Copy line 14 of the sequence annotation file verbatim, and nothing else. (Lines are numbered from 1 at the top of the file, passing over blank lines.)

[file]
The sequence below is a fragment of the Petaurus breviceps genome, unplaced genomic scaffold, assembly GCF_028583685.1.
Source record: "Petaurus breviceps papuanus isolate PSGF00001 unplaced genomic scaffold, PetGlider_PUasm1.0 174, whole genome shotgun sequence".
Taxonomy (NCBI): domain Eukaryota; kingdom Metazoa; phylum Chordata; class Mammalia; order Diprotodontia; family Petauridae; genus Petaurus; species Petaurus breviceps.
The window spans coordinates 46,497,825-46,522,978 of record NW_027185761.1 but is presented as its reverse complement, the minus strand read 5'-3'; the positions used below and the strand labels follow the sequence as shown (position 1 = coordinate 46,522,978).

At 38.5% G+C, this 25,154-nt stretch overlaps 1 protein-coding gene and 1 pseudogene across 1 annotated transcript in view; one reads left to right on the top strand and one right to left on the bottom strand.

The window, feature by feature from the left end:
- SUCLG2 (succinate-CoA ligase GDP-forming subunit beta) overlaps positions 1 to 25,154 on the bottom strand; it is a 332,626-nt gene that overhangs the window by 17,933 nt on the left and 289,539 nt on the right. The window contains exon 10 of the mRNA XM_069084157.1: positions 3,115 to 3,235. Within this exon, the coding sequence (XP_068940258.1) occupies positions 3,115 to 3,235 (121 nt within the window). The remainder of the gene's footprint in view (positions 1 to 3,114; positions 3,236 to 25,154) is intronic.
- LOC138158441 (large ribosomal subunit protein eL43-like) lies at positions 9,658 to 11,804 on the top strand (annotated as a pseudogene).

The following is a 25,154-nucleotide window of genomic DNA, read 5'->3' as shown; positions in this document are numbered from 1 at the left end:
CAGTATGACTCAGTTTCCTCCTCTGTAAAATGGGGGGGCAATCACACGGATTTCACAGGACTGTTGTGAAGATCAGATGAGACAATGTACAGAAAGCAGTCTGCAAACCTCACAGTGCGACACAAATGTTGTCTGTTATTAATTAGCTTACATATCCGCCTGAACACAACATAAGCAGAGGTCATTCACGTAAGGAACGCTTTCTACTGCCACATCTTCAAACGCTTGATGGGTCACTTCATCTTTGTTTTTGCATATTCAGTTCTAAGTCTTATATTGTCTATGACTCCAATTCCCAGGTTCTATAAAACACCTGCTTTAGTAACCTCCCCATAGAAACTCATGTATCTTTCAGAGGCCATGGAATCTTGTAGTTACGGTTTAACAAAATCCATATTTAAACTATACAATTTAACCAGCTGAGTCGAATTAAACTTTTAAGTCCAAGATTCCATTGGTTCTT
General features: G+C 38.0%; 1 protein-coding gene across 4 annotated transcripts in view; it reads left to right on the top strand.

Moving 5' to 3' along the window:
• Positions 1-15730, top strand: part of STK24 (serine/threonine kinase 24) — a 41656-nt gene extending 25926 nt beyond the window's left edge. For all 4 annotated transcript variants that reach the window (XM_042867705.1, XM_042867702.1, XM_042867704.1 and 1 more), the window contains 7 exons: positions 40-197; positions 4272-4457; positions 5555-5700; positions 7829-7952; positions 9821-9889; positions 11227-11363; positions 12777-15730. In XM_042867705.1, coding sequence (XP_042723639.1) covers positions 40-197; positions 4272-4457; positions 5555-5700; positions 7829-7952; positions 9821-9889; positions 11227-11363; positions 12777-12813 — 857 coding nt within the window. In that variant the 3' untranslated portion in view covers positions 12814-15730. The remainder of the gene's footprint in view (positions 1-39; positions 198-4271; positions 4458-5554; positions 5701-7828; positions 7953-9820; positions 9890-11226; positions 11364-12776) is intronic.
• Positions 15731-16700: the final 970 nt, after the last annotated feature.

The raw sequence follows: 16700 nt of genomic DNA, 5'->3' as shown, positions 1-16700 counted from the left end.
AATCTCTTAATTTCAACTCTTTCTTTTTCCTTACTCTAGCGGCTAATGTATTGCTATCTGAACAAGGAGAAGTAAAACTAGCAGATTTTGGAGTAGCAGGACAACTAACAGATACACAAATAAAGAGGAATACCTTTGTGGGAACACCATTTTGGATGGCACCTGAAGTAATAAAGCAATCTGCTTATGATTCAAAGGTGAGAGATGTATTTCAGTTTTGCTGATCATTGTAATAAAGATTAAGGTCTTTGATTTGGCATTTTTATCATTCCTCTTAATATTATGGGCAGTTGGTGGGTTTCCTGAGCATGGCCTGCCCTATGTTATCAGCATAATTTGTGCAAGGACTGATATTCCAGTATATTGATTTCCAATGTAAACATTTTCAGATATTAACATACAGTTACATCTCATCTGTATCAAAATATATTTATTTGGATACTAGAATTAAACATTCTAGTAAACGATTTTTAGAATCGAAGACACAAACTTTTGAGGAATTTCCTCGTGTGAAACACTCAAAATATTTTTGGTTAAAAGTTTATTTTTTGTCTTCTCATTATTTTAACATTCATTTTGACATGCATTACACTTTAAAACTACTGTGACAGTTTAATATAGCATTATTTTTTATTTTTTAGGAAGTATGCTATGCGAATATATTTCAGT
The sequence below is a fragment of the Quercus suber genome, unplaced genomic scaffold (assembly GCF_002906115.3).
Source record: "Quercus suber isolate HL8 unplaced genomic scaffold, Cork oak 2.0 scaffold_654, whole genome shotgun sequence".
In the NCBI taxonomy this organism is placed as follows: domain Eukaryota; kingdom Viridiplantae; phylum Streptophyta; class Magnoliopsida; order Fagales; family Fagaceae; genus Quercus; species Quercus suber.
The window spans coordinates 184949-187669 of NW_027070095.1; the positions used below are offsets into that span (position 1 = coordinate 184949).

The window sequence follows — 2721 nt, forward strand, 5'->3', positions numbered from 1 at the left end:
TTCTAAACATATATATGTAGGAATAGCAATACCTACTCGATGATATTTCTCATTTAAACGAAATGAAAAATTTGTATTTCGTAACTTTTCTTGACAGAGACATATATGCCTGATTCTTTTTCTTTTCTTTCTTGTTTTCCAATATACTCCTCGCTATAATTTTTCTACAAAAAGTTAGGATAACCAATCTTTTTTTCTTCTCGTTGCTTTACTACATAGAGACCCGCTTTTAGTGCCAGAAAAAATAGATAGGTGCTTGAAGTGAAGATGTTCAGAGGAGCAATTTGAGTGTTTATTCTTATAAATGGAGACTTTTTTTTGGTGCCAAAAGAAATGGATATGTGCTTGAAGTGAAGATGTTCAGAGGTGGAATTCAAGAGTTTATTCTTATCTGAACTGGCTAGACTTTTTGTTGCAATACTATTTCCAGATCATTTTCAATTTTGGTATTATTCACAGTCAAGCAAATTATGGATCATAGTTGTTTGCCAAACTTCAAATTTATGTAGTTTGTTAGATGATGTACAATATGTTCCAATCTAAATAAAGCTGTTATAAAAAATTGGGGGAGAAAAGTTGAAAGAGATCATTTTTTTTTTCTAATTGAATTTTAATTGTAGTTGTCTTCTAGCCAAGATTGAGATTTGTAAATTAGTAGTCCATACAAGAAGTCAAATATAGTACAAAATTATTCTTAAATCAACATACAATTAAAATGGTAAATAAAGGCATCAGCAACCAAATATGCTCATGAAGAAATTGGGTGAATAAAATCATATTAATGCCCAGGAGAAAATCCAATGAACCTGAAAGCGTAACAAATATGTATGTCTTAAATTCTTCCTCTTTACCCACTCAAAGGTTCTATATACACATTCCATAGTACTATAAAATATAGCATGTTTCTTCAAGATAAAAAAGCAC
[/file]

• Positions 15731-16700: the final 970 nt, after the last annotated feature.